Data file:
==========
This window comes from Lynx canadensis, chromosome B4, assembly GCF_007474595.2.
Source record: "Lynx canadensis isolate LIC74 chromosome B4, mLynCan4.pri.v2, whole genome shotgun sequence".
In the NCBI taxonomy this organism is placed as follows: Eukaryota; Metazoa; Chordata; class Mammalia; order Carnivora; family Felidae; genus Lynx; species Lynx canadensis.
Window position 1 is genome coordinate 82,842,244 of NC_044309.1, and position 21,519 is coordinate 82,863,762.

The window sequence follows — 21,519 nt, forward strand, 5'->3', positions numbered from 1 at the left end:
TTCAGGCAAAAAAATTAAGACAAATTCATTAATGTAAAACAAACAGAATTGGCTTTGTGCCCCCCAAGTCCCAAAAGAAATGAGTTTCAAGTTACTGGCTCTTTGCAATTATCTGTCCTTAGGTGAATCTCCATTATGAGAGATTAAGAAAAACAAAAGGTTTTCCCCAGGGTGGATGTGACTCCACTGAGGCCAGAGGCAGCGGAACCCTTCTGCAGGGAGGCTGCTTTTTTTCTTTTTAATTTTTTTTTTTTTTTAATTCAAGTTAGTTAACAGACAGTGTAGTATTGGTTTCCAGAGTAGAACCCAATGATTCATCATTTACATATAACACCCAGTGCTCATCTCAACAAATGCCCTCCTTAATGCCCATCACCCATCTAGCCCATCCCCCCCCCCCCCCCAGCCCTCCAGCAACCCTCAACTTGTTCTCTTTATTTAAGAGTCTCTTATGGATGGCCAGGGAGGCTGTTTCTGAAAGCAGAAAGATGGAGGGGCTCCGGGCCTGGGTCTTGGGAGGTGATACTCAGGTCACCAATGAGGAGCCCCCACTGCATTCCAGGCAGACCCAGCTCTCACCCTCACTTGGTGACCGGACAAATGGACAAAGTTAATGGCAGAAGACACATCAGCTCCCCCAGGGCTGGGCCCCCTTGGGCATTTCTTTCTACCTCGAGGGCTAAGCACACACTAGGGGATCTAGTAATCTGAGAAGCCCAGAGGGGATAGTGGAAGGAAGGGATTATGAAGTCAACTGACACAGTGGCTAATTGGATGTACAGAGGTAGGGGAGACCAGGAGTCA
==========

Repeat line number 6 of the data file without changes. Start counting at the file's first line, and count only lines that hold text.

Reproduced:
TTCAGGCAAAAAAATTAAGACAAATTCATTAATGTAAAACAAACAGAATTGGCTTTGTGCCCCCCAAGTCCCAAAAGAAATGAGTTTCAAGTTACTGGCTCTTTGCAATTATCTGTCCTTAGGTGAATCTCCATTATGAGAGATTAAGAAAAACAAAAGGTTTTCCCCAGGGTGGATGTGACTCCACTGAGGCCAGAGGCAGCGGAACCCTTCTGCAGGGAGGCTGCTTTTTTTCTTTTTAATTTTTTTTTTTTTTTAATTCAAGTTAGTTAACAGACAGTGTAGTATTGGTTTCCAGAGTAGAACCCAATGATTCATCATTTACATATAACACCCAGTGCTCATCTCAACAAATGCCCTCCTTAATGCCCATCACCCATCTAGCCCATCCCCCCCCCCCCCCCAGCCCTCCAGCAACCCTCAACTTGTTCTCTTTATTTAAGAGTCTCTTATGGATGGCCAGGGAGGCTGTTTCTGAAAGCAGAAAGATGGAGGGGCTCCGGGCCTGGGTCTTGGGAGGTGATACTCAGGTCACCAATGAGGAGCCCCCACTGCATTCCAGGCAGACCCAGCTCTCACCCTCACTTGGTGACCGGACAAATGGACAAAGTTAATGGCAGAAGACACATCAGCTCCCCCAGGGCTGGGCCCCCTTGGGCATTTCTTTCTACCTCGAGGGCTAAGCACACACTAGGGGATCTAGTAATCTGAGAAGCCCAGAGGGGATAGTGGAAGGAAGGGATTATGAAGTCAACTGACACAGTGGCTAATTGGATGTACAGAGGTAGGGGAGACCAGGAGTCA